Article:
In this week's installment of his Beyond the Multiplex column, Salon film writer Andrew O'Herir takes issue with the second installment of Lars Von Trier's American trilogy, Manderlay. Manderlay apparently uses the same staging conceit as Dogville, which starred Nicole Kidman. For those unfamiliar with Dogville, the movie takes place on a soundstage with very minimalist staging, (in fact the buildings along the mainstreet are drawn with chalk outlines.)
In an open e-mail to Von Trier, O'Herir asks a number of questions, several of them refer to Bertolt Brecht:
2. In this film, as in "Dogville," you seem to be doing something that's very much in the spirit of Bertolt Brecht: the obvious artificiality of the presentation and setting, a situation that is satirical or cynical or absurd, a very loose relationship to actual history and geography. Is this a conscious influence for you?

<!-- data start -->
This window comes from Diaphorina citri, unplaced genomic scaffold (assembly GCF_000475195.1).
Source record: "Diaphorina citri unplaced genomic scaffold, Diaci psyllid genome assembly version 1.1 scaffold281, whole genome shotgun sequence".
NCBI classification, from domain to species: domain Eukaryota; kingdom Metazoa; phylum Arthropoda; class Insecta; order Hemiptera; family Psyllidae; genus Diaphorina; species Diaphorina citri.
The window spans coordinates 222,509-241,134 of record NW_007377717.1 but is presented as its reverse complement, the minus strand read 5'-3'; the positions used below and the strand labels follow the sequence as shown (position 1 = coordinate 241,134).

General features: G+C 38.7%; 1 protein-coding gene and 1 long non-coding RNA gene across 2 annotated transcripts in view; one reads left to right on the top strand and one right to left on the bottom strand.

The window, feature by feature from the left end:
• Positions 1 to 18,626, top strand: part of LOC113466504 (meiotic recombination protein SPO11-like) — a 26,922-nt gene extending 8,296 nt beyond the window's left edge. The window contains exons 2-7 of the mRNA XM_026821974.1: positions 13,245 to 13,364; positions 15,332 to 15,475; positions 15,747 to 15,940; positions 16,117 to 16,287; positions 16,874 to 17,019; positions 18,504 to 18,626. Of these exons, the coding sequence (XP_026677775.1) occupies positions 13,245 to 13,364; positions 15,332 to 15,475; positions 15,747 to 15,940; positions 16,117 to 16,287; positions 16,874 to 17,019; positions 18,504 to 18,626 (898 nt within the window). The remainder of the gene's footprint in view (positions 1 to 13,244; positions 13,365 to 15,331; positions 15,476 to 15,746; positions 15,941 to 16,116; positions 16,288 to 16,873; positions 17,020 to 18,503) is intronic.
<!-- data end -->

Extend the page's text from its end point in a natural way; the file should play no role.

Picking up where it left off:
2a. But Brecht's theater was specifically directed at capitalism: He sought to show the heartlessness and evil that current economic reality made possible, or inevitable. I don't think you're aiming at the same target. Or are you?
3. Another thing Brecht did was to try to engage the viewer
emotionally, even within this artificial and/or implausible setting. You try to do that, don't you? At least, I found the young girl's death, and the subsequent "execution" of the old woman, very affecting, even though the larger situation is not all that realistic. [Sorry about this one, readers; you'll just have to
see the film.]
I was reminded a little of Brecht with Dogville, but I felt more of an influence, (or rather a riff off of,) Our Town by Thornton Wilder.
Probably George Hunka of Superfluities would be able to speak more eloquently about O'Herir's above assertions.